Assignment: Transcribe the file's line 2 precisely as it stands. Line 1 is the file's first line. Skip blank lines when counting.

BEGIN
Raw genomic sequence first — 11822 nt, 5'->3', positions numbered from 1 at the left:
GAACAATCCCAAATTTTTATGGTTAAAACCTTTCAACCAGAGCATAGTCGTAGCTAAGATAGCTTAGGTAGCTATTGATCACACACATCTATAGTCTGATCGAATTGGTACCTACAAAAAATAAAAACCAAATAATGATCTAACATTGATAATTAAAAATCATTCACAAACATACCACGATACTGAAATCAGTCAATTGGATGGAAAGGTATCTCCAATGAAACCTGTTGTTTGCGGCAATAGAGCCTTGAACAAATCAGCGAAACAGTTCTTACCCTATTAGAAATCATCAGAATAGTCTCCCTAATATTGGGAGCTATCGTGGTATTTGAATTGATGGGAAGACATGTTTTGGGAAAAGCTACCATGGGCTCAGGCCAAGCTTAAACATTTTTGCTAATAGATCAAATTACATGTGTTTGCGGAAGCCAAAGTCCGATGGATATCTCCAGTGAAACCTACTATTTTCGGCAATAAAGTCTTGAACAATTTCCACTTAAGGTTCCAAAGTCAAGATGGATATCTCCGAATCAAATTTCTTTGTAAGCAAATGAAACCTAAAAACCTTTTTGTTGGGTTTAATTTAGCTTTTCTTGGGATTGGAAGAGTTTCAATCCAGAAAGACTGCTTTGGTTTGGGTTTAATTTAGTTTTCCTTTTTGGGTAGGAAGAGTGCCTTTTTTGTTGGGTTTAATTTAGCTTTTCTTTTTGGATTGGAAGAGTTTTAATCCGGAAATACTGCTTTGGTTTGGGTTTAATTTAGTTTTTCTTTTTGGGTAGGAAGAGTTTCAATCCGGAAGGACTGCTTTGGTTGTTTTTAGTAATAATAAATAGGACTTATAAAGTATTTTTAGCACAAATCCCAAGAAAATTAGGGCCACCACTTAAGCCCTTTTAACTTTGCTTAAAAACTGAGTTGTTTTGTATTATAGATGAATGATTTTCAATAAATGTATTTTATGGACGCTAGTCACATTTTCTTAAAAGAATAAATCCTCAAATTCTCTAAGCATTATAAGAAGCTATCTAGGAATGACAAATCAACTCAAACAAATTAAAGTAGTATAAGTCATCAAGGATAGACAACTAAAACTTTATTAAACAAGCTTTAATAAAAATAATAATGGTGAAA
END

GAACAATCCCAAATTTTTATGGTTAAAACCTTTCAACCAGAGCATAGTCGTAGCTAAGATAGCTTAGGTAGCTATTGATCACACACATCTATAGTCTGATCGAATTGGTACCTACAAAAAATAAAAACCAAATAATGATCTAACATTGATAATTAAAAATCATTCACAAACATACCACGATACTGAAATCAGTCAATTGGATGGAAAGGTATCTCCAATGAAACCTGTTGTTTGCGGCAATAGAGCCTTGAACAAATCAGCGAAACAGTTCTTACCCTATTAGAAATCATCAGAATAGTCTCCCTAATATTGGGAGCTATCGTGGTATTTGAATTGATGGGAAGACATGTTTTGGGAAAAGCTACCATGGGCTCAGGCCAAGCTTAAACATTTTTGCTAATAGATCAAATTACATGTGTTTGCGGAAGCCAAAGTCCGATGGATATCTCCAGTGAAACCTACTATTTTCGGCAATAAAGTCTTGAACAATTTCCACTTAAGGTTCCAAAGTCAAGATGGATATCTCCGAATCAAATTTCTTTGTAAGCAAATGAAACCTAAAAACCTTTTTGTTGGGTTTAATTTAGCTTTTCTTGGGATTGGAAGAGTTTCAATCCAGAAAGACTGCTTTGGTTTGGGTTTAATTTAGTTTTCCTTTTTGGGTAGGAAGAGTGCCTTTTTTGTTGGGTTTAATTTAGCTTTTCTTTTTGGATTGGAAGAGTTTTAATCCGGAAATACTGCTTTGGTTTGGGTTTAATTTAGTTTTTCTTTTTGGGTAGGAAGAGTTTCAATCCGGAAGGACTGCTTTGGTTGTTTTTAGTAATAATAAATAGGACTTATAAAGTATTTTTAGCACAAATCCCAAGAAAATTAGGGCCACCACTTAAGCCCTTTTAACTTTGCTTAAAAACTGAGTTGTTTTGTATTATAGATGAATGATTTTCAATAAATGTATTTTATGGACGCTAGTCACATTTTCTTAAAAGAATAAATCCTCAAATTCTCTAAGCATTATAAGAAGCTATCTAGGAATGACAAATCAACTCAAACAAATTAAAGTAGTATAAGTCATCAAGGATAGACAACTAAAACTTTATTAAACAAGCTTTAATAAAAATAATAATGGTGAAA